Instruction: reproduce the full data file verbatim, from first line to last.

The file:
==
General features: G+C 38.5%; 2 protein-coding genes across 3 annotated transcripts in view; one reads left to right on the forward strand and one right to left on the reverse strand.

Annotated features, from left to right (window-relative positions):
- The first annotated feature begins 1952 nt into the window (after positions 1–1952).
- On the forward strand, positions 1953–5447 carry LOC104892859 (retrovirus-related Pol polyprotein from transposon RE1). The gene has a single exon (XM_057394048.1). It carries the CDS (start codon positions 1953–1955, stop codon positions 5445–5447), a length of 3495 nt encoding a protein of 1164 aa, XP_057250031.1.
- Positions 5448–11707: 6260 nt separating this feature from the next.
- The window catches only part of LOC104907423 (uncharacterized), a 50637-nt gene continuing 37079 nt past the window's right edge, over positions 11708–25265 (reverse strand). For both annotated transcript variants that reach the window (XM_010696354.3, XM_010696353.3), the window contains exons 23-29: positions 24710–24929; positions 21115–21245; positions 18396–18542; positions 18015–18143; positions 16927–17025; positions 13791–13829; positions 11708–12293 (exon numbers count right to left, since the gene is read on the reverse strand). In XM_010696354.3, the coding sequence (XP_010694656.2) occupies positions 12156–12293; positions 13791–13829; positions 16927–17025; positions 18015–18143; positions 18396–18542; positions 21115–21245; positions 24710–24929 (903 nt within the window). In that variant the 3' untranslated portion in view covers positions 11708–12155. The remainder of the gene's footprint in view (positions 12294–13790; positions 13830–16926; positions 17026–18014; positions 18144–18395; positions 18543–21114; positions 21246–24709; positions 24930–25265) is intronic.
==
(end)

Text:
General features: G+C 38.5%; 2 protein-coding genes across 3 annotated transcripts in view; one reads left to right on the forward strand and one right to left on the reverse strand.

Annotated features, from left to right (window-relative positions):
- The first annotated feature begins 1952 nt into the window (after positions 1–1952).
- On the forward strand, positions 1953–5447 carry LOC104892859 (retrovirus-related Pol polyprotein from transposon RE1). The gene has a single exon (XM_057394048.1). It carries the CDS (start codon positions 1953–1955, stop codon positions 5445–5447), a length of 3495 nt encoding a protein of 1164 aa, XP_057250031.1.
- Positions 5448–11707: 6260 nt separating this feature from the next.
- The window catches only part of LOC104907423 (uncharacterized), a 50637-nt gene continuing 37079 nt past the window's right edge, over positions 11708–25265 (reverse strand). For both annotated transcript variants that reach the window (XM_010696354.3, XM_010696353.3), the window contains exons 23-29: positions 24710–24929; positions 21115–21245; positions 18396–18542; positions 18015–18143; positions 16927–17025; positions 13791–13829; positions 11708–12293 (exon numbers count right to left, since the gene is read on the reverse strand). In XM_010696354.3, the coding sequence (XP_010694656.2) occupies positions 12156–12293; positions 13791–13829; positions 16927–17025; positions 18015–18143; positions 18396–18542; positions 21115–21245; positions 24710–24929 (903 nt within the window). In that variant the 3' untranslated portion in view covers positions 11708–12155. The remainder of the gene's footprint in view (positions 12294–13790; positions 13830–16926; positions 17026–18014; positions 18144–18395; positions 18543–21114; positions 21246–24709; positions 24930–25265) is intronic.